Sub-Lieutenant Charlotte Carew is posted to Royal New Zealand Navy ship HMNZS Canterbury, which is taking part in Exercise Talisman Sabre with the United States, Australian and other forces, near Rockhampton, Australia. PHOTO/SUPPLIED
Eketahuna’s Charlotte Carew always knew she didn’t want a “stationary” job in life, and she has certainly got the adventure she was looking for since joining the Royal New Zealand Navy.
Soon after being commissioned, Carew was part of New Zealand’s humanitarian and disaster relief effort to Fiji after Cyclone Winston struck in 2016.
“Then in the same year I did a fisheries operation in the western Pacific, and then went down to the ice for a Southern Ocean patrol,” she said. “It made for a really busy year but I learned so much and got to go to so many cool places.”
She is posted to HMNZS Canterbury, which is taking part in Exercise Talisman Sabre with Australian, United States and other forces near Rockhampton, Australia.
More than 600 New Zealand Defence Force personnel, 27 New Zealand Army light armoured vehicles, and three Royal New Zealand Air Force NH90 helicopters are also participating in the exercise which runs until July 25.
After growing up in Eketahuna, Carew, 22, joined the navy when she finished Wairarapa College.
“I didn’t want a desk job, so I started looking at the navy in Year 13,” she said.
She has naval history on both sides of her family dating back to World War II. Her father served in the Royal Navy for 31 years.
Her role is Bridge Watchkeeper 3.
Bridge watchkeepers do four-hour shifts, with either eight hours or 12 hours off. Effectively, millions of dollars-worth of ship and equipment and 300 people come under the care of the junior officers, who keep the ship safe from collision or grounding, day and night.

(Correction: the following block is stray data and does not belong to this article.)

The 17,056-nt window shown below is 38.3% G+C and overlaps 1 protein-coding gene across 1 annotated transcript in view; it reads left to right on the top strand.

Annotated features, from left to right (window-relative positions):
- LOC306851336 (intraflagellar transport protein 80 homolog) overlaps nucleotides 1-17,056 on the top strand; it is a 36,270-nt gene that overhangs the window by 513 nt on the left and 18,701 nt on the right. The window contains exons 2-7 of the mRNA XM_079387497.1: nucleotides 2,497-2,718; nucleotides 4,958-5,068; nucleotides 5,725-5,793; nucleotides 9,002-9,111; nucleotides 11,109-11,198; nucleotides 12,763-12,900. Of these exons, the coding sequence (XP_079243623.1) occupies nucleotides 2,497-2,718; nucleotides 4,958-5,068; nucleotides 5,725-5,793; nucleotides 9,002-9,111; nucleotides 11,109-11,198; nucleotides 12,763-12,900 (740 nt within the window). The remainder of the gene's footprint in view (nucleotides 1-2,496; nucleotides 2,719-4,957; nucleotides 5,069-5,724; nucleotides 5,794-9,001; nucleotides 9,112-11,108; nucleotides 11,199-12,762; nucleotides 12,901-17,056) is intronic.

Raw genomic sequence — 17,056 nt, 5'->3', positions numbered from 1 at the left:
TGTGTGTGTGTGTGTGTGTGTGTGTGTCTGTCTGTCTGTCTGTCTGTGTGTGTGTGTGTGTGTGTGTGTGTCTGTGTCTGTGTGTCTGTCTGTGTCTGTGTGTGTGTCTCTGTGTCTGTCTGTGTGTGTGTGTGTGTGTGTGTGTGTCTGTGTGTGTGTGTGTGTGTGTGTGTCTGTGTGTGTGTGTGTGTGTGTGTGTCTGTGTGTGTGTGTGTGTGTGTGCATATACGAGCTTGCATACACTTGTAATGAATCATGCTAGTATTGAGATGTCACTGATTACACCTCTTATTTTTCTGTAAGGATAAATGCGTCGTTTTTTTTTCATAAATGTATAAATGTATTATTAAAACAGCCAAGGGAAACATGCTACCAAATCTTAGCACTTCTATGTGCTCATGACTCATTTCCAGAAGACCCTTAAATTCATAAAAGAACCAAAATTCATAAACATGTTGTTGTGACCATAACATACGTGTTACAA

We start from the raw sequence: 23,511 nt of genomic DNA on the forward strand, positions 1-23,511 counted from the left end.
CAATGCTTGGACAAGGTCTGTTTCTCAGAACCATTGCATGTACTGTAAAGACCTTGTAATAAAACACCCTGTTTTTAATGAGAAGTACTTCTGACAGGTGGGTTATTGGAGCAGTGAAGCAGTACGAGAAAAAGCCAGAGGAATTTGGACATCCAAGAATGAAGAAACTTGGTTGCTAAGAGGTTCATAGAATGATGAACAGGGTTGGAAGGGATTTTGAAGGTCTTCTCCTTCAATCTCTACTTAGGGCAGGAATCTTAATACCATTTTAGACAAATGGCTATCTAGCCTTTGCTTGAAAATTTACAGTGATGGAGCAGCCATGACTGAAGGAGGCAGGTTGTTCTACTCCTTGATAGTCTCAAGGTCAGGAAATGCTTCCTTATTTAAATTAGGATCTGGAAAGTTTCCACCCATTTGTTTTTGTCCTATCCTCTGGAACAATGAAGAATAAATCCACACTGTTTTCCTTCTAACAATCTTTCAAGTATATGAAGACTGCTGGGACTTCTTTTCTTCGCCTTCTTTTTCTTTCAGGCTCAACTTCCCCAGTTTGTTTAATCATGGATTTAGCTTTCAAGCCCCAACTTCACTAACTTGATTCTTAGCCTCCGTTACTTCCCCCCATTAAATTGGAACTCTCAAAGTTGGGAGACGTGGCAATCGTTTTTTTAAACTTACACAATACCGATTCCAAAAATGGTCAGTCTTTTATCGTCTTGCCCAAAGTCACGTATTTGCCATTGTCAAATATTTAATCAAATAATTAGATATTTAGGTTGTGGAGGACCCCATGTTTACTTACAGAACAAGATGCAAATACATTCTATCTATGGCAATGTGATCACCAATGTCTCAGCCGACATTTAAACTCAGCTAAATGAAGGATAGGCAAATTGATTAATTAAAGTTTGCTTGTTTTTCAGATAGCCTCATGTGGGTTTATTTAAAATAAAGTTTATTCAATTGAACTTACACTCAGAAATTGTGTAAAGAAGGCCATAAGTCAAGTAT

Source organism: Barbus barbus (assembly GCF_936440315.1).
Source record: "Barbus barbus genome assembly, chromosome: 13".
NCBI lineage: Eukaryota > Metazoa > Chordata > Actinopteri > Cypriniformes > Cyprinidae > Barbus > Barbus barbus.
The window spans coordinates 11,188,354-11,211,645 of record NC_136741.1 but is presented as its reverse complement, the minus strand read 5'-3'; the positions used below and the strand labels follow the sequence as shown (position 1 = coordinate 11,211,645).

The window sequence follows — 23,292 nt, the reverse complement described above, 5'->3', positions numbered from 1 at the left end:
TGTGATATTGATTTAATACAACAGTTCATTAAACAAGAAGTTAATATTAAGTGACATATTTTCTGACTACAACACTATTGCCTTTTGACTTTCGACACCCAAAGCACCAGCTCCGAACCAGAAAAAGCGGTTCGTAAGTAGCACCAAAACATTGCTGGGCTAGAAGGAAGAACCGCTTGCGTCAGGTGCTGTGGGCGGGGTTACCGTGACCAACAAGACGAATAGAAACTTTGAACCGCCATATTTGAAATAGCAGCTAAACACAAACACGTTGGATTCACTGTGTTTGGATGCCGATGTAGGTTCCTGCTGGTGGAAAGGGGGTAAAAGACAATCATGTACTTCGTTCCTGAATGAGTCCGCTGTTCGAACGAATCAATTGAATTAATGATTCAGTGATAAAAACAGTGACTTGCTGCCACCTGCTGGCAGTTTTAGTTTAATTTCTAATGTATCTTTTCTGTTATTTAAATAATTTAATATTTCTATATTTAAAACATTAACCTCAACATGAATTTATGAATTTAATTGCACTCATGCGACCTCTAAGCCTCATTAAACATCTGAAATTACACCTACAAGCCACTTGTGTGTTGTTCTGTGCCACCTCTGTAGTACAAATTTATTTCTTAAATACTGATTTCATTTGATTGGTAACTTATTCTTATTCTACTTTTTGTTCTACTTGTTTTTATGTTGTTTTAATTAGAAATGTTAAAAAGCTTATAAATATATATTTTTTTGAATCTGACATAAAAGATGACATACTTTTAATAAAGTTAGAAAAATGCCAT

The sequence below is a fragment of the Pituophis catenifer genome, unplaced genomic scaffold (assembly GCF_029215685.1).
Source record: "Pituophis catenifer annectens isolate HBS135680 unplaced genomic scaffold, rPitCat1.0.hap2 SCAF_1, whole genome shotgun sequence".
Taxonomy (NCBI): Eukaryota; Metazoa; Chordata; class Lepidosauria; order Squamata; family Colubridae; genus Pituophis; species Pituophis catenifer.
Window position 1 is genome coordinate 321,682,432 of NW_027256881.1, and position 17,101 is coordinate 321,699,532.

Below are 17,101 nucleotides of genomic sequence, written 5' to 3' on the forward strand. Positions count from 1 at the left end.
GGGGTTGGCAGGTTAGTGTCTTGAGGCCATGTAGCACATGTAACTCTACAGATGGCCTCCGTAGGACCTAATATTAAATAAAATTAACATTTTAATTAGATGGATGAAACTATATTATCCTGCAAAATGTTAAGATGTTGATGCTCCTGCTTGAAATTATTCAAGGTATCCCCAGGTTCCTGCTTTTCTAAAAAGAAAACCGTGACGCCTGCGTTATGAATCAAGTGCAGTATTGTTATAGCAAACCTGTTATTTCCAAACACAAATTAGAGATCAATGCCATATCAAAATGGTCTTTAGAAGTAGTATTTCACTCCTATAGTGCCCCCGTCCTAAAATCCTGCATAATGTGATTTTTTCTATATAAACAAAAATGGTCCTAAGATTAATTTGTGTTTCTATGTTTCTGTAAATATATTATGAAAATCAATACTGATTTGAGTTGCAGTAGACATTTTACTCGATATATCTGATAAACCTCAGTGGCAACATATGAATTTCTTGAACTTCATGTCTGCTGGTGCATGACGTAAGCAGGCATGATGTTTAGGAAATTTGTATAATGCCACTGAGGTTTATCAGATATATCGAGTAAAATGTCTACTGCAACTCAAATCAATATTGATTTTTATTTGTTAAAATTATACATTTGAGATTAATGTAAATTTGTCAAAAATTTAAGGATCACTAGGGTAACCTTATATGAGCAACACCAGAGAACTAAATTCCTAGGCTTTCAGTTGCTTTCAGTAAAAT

“That means I am responsible for the safety of the ship at different periods during the day and night,” she said.
The hardest part of her career so far was passing the basic watchkeeping course.
“There is a lot of information to take in and you have to work hard, but it is such a good feeling when you pass it.”
Now, going on watch gives her a buzz.
“Every time you go on watch, there’s something different happening, and anywhere you go is somewhere different, with different people.”
She is especially proud of the work the New Zealand Defence Force does in the Pacific.
“Just those few months we spent in Fiji in 2016, it was so good to see the change that we could bring to the lives of people who had pretty much lost everything,” she said.
“The fisheries patrols we do keep our oceans sustainable.
“Helping to prevent over-fishing or illegal fishing helps the seas and our communities survive and thrive.”
This is the third time New Zealand has taken part in Exercise Talisman Sabre, a bilateral, Australian-hosted and United States-supported combined exercise held every two years to improve combat readiness, exercise war fighting skills and systems, and interoperability.
More than 30,000 participants are taking part this year, including personnel from Canada, the United Kingdom and Japan.